Pollok Park is one of Glasgow’s largest parks and falls squarely within the category of country park. In fact it won Europe’s best park in 2008 – rather a glorious and fitting accolade if ever there was one.
Pollok Park is exceptionally beautiful, year round, and unlike most of the other parks in Glasgow, it always has quiet spots - even in the height of summer. So if you prefer to avoid the crowds then Pollok Park is the place for you.
Pollok Park offers a proper circular walk that ensures both you and your dog get a good work-out. Walking a full loop takes roughly an hour, depending on your pace, and covers almost 3 miles.
In mild weather and if your dog is amenable to being left for short periods, you may want to grab a coffee and a cake in the cafe at the Burrell Collection, or in the restaurant at Pollok House. Dogs will need to stay in the car, so this is only an option if the weather is good.
There’s nothing fancy about the cafe in the Burrell Collection, but you can get a decent slice of cake, while looking out over the park. Pollok House’s restaurant is a bit fancier.
Pollok Park has a large children’s play park, so if you’re with another adult, one of you could take the kids to the park, while the other does the walk. There’s often an ice cream van (in good weather), which is also a bonus for tired parents wanting to placate fractious children.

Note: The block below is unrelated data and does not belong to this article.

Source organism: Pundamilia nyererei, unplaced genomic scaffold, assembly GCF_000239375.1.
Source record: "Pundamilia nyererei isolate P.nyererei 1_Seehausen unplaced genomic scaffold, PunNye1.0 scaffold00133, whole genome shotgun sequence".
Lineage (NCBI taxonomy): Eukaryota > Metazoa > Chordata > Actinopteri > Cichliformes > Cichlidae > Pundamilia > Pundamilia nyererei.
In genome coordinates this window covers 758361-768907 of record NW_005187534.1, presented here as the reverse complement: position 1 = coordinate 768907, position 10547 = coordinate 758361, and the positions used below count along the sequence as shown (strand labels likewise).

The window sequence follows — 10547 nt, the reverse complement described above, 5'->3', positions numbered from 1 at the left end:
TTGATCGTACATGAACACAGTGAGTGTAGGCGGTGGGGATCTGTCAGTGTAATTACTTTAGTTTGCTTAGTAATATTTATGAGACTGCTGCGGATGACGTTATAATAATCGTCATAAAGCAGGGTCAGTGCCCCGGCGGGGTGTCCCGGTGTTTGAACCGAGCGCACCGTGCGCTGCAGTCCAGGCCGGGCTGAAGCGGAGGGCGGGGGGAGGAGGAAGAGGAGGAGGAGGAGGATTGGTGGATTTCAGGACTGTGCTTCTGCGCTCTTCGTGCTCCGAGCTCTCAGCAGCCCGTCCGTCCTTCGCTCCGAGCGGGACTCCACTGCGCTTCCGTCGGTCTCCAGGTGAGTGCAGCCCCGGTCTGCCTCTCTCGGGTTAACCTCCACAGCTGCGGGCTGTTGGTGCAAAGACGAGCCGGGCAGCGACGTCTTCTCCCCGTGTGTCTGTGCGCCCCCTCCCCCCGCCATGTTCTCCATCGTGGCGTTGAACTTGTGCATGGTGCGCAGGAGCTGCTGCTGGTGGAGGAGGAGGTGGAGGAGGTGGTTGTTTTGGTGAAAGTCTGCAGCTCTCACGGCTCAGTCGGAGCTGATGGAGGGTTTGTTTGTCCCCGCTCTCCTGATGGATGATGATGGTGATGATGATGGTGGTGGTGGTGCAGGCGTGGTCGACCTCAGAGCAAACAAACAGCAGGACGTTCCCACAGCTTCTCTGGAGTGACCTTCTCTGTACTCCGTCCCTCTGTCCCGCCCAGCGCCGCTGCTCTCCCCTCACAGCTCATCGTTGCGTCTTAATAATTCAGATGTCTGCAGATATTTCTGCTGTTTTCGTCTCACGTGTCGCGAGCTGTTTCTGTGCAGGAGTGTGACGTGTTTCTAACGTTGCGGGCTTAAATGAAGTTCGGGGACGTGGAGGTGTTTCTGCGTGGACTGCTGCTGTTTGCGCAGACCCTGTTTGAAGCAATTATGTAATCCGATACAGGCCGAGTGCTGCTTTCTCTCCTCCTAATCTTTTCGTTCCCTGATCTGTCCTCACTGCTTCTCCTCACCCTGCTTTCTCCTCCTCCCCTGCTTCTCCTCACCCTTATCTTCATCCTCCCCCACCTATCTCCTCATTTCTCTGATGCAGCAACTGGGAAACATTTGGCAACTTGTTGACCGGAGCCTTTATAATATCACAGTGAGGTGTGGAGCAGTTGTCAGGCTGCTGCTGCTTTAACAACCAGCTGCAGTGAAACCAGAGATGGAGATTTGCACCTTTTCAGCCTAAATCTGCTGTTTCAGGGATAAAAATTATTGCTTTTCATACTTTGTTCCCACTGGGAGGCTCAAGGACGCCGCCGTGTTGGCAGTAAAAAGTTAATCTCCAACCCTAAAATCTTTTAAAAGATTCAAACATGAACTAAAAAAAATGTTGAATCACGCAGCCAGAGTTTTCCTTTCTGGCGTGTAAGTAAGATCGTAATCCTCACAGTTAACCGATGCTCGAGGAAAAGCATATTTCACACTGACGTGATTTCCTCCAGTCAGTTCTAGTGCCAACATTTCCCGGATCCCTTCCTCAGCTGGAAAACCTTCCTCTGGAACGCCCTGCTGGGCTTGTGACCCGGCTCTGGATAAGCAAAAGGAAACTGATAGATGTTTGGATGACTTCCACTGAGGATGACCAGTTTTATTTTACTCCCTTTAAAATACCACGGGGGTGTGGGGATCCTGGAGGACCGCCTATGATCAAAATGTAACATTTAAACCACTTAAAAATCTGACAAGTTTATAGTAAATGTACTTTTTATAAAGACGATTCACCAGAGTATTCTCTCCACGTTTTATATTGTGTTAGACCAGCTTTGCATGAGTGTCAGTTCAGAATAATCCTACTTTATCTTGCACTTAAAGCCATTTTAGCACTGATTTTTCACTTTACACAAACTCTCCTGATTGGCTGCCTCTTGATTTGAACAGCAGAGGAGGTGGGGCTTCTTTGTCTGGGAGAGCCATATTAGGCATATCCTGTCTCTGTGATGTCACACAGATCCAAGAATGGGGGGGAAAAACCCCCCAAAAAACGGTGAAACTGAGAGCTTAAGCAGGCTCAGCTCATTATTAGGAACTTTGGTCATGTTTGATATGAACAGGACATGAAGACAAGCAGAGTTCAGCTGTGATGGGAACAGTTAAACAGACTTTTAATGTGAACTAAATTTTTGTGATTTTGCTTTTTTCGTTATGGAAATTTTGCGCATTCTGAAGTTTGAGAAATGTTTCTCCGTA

If you have time, you can stock up on a bit of culture at either Pollok House or the Burrell Collection. William Burrell’s impressive collection of international souvenirs is free to the public and there are often complementary exhibitions alongside it.
Please note that the Burrell collection is currently closed.
Highland cows are usually kept in the fields either side of Pollok Avenue and heavy horses are located in the courtyard just past Pollok House.
Saturday mornings can be a bit hazardous due to the weekly park run at 9.30. For the uninitiated, Park Run is a 5k timed running event that typically attracts upwards of 300 runners.
The organisers are very courteous: they know that they don’t have rights to the park and make weekly announcements to this effect. Runners are encouraged to run on the left and leave space for other walkers, especially dog walkers.
In reality, 300 runners all chasing a personal best can be a bit stressful for any dog owners who aren’t strict disciplinarians. If your dog likes to chase runners, then either avoid the park between 9.30 and 10 o’clock, or make sure that you keep the dog on a lead (would we suggest otherwise?). The run can be circumvented, but you’ll need to know the run route and the park pretty well to avoid it!
Conversely, if you’re someone who likes to run with a dog, then you may want to sign up and join in the fun.